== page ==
Whether you’re hiring a freelancer or a contractor to work remotely, there are some things you need to know about how to pay remote contractors.
Today’s economy demands that small businesses stay agile and flexible. Outsourcing is more accessible than hiring full- or part-time employees and an excellent option for a company that needs more hands but doesn’t require full-time employees.
As the outsourcing trend gains popularity, businesses are starting to realize how hiring remote contractors means not worrying about benefits, payroll taxes, office space, and other overhead costs.
But it’s not all smooth sailing. How to pay remote contractors can be tricky if you’re new to outsourcing.
What is a Remote Contractor, and Why are They Different Than Employees?
A remote contractor is a person who works for a company but doesn’t have an office or other physical presence. They are self-employed and can work from anywhere, like a home office or a coffee shop. Most companies hire remote contractors for individual projects or tasks, but some also hire them regularly.
Remote contractors differ from traditional employees because they’re not on the payroll, don’t get employee benefits, and are responsible for declaring their own earnings and filing taxes.
Remote contractors can be especially valuable if you need an expert for an important project or task but don’t want to invest in onboarding or training for a new employee. This is a common practice for one-off projects or if the activity doesn’t equate to a full-time resource. Another typical instance is needing someone for specialized work that requires more expertise to support your regular employees.
Essential Factors for Knowing How to Pay Remote Contractors
The number of remote contractors is growing. Technology has enabled people to work from anywhere, people around the globe are becoming more and more skilled, and companies realize the opportunities hiring remote contractors presents.
But if you’re going to hire and maintain accountability with remote contractors, there are a few things you need to know.
Backup Withholding Taxes
Many states require employers to withhold taxes from independent contractors within their borders. This practice is often referred to as backup withholding. Some states require it, and some don’t. Understanding your state’s rules before you start working with any remote contractors can save headaches on the back end.
If not required by law, tax filing options can help prevent you from being subject to backup withholding penalties. Where required by law, learn how much tax to withhold and on what schedule (monthly or quarterly).
They’ll Need to Fill Out a W-9 Form
The W-9 form helps collect:
- The contractor’s taxpayer identification number,
- Where they will declare their tax status (if any).
Ensure the contractor has provided their Social Security (or EIN – employer identification) number so you can match it up with the information on their W-9 form (if they didn’t send one along with their proposal).
Before doing anything else, you must ensure that your contractor has filled out this form. The IRS even provides an online version so companies can access it anytime they need it.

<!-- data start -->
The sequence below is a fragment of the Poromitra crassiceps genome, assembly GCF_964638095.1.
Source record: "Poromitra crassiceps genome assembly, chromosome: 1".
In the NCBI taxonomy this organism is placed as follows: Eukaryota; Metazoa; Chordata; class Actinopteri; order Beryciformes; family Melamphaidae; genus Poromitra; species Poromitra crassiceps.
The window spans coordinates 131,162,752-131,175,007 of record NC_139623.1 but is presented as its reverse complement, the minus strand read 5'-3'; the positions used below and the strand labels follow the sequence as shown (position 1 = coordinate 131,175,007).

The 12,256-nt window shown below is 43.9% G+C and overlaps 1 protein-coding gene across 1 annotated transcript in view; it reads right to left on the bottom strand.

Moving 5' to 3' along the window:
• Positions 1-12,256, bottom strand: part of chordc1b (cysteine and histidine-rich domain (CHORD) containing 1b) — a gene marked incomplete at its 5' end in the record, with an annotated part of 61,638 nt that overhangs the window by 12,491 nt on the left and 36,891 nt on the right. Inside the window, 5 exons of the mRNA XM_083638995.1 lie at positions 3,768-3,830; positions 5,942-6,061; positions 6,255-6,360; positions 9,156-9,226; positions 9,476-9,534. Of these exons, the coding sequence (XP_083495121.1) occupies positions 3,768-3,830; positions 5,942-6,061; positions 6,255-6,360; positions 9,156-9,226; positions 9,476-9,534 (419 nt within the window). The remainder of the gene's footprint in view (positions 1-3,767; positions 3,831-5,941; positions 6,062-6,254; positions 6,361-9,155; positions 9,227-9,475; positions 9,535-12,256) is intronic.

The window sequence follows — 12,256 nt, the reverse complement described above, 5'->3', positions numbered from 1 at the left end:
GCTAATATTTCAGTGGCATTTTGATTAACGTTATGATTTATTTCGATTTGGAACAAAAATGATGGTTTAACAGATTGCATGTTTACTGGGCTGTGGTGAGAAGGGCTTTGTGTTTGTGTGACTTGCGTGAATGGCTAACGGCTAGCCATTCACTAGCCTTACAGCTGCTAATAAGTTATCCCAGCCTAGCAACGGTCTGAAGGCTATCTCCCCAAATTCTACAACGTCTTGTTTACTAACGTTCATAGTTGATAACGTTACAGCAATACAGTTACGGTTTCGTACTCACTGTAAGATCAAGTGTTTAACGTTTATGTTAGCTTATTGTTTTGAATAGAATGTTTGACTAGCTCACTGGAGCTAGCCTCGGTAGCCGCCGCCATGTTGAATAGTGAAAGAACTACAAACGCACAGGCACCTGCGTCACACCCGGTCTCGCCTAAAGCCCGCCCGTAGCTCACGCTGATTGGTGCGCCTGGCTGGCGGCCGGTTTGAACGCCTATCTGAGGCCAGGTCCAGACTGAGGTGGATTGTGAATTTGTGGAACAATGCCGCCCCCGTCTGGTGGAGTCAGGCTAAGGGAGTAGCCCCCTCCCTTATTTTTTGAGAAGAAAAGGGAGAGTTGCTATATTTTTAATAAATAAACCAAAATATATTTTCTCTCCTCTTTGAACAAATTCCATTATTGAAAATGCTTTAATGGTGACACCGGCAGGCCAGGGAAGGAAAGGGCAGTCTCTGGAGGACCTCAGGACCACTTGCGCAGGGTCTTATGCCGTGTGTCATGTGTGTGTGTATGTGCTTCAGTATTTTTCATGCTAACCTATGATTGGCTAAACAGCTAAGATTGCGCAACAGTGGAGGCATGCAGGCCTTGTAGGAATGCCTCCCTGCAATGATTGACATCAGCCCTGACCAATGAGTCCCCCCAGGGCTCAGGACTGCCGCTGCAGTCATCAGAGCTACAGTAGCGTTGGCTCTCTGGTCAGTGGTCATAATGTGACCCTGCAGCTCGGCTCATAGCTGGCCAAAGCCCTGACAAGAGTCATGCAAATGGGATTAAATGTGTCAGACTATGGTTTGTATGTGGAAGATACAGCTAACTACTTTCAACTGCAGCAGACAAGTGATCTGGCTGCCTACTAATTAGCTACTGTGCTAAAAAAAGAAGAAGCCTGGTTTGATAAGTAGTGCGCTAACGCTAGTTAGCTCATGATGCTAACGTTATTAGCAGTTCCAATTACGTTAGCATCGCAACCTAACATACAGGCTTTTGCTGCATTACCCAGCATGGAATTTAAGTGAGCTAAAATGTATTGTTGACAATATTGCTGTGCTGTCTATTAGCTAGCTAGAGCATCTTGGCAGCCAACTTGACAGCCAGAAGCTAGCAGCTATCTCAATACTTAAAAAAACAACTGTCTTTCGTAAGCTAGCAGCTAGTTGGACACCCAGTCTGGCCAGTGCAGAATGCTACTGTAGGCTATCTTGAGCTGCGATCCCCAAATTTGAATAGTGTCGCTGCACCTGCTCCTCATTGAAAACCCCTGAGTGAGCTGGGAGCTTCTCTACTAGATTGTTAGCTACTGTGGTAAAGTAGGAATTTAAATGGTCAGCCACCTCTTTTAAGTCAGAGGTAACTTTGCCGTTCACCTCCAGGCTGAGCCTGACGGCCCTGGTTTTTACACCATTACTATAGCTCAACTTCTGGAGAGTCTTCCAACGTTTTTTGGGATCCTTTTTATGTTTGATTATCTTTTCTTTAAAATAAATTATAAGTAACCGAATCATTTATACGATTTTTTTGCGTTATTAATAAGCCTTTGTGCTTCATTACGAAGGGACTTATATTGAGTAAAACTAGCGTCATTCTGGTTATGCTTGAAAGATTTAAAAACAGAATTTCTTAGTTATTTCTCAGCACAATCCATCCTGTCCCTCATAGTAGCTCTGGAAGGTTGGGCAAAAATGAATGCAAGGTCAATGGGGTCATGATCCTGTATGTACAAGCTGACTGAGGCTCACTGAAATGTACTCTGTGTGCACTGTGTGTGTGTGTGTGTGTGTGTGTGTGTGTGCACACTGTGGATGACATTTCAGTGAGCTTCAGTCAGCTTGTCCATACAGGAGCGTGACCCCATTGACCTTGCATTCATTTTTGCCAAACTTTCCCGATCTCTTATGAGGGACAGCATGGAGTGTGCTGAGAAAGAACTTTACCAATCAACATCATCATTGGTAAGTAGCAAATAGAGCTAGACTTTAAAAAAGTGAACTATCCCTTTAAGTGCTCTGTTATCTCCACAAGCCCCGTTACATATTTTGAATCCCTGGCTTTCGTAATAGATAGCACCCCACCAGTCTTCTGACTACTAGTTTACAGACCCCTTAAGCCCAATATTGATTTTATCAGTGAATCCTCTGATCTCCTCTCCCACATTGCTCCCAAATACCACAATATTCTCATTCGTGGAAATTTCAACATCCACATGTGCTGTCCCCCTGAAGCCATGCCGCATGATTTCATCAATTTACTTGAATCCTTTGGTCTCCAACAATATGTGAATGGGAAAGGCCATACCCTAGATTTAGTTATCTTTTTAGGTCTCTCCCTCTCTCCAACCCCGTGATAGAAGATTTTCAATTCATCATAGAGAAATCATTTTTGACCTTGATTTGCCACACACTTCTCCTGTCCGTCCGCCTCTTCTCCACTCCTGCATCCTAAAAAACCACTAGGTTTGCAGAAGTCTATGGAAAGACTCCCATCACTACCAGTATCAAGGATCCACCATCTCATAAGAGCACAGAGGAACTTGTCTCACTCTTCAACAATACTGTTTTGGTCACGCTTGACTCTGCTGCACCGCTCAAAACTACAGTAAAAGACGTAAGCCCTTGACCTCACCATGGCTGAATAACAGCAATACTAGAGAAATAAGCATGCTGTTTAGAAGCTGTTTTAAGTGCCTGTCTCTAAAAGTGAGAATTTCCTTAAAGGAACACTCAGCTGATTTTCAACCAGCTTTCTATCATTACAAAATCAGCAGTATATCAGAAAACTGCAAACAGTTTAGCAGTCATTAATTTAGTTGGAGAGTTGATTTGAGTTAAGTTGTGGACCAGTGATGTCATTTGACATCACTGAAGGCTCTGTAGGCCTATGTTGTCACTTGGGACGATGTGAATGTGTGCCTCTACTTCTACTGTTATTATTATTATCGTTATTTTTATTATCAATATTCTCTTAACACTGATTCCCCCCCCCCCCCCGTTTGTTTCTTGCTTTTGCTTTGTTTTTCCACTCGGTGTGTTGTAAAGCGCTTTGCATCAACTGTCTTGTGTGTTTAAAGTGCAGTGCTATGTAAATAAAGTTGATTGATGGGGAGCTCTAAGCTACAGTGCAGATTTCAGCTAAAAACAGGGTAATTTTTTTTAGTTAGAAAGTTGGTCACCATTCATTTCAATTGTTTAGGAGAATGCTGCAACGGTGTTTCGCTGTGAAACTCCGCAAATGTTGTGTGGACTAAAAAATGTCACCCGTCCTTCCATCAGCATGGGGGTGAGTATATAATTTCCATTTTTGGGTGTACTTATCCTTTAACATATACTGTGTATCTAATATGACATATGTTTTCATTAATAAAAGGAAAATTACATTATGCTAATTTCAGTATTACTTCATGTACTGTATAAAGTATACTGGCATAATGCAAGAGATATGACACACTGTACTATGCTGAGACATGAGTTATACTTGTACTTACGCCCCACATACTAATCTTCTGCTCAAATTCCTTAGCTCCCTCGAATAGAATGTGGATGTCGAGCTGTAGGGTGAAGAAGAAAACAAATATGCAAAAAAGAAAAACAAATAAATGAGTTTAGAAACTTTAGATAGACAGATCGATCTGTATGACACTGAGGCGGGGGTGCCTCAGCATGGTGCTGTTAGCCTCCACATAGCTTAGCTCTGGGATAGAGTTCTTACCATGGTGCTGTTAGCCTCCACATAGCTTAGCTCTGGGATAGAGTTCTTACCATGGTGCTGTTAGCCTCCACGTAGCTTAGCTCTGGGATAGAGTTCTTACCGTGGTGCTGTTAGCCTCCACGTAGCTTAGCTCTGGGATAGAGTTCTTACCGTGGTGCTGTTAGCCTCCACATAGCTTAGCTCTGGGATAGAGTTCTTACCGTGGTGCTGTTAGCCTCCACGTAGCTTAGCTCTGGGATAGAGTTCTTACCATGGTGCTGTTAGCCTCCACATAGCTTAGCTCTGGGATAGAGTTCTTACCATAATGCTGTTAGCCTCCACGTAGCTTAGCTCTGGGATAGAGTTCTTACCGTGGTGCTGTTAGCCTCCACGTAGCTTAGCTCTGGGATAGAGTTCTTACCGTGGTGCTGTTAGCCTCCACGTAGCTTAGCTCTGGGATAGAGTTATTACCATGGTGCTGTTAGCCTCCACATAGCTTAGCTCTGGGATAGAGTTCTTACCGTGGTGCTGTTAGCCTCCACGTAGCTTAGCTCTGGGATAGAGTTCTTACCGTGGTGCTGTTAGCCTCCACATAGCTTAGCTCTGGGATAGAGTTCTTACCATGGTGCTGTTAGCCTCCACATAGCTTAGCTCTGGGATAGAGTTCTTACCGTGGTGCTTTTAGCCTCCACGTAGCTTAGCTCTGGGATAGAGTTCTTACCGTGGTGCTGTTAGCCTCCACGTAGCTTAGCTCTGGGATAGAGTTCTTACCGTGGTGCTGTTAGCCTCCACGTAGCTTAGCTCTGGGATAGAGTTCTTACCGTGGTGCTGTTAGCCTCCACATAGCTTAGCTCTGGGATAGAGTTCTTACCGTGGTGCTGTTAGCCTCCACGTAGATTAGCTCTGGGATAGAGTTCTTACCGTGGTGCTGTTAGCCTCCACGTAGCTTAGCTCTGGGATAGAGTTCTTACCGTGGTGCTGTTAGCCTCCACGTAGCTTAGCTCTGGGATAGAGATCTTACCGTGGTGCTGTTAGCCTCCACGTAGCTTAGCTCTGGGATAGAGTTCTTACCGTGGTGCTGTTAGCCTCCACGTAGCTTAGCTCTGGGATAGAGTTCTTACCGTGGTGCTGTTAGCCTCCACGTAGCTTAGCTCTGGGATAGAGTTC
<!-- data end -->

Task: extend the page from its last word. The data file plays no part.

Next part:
If you hire remote workers, you may be required to send them a 1099 form. This form is for self-employed individuals and independent contractors who are not your company’s employees. The IRS uses this form to track all payments made to these individuals over the year.
1099 forms are documents that report income to the IRS and help contractors report their earnings on their taxes. Any contractor you paid $600 or more (including salary, commissions, bonuses, etc.) must receive these forms shortly following each calendar year. The form also informs the IRS how much you paid them over the year.
Create Payment Terms
When and how will you pay your contractors? Will payments be made weekly, monthly, or in installments based on project milestones?
When deciding on payment terms, consider the amount of work involved and how long it will take for you to receive results from the contractor.
How you should pay depends on your cash flow and the type of work. Paying installments over time may make sense for high-value projects, and you can anchor these installments to periods, delivery of certain work packages, or specific milestones.
In most cases, however, your cash flow is best served by paying a lump sum at the end of a job.
Your business’s cash flow is often the most significant factor in determining how much money you should offer. But don’t neglect your contractors’ needs. Can your contractor afford to wait until a lengthy project is complete before receiving payment? Could you?
Agreeing on a payment scheme that works for you is one aspect of enabling the contractor to do good work.
Still Struggling with How to Pay Remote Contractors?
Savvy entrepreneurs want to get projects done quickly and efficiently, which is why people opt for hiring remote contractors.
But sorting out how to pay remote contractors can be a complex question.
Some tools, like payroll software, can help. For example, they might allow you to automatically track contractor hours and generate paycheck stubs and 1099s for each worker. But for these to work well, you typically need a basic understanding of what should happen in the process.
If you don’t know where to start when it comes to how to pay remote contractors, Founder’s can also help. Contact us today, and our team of experts can get you moving in the right direction.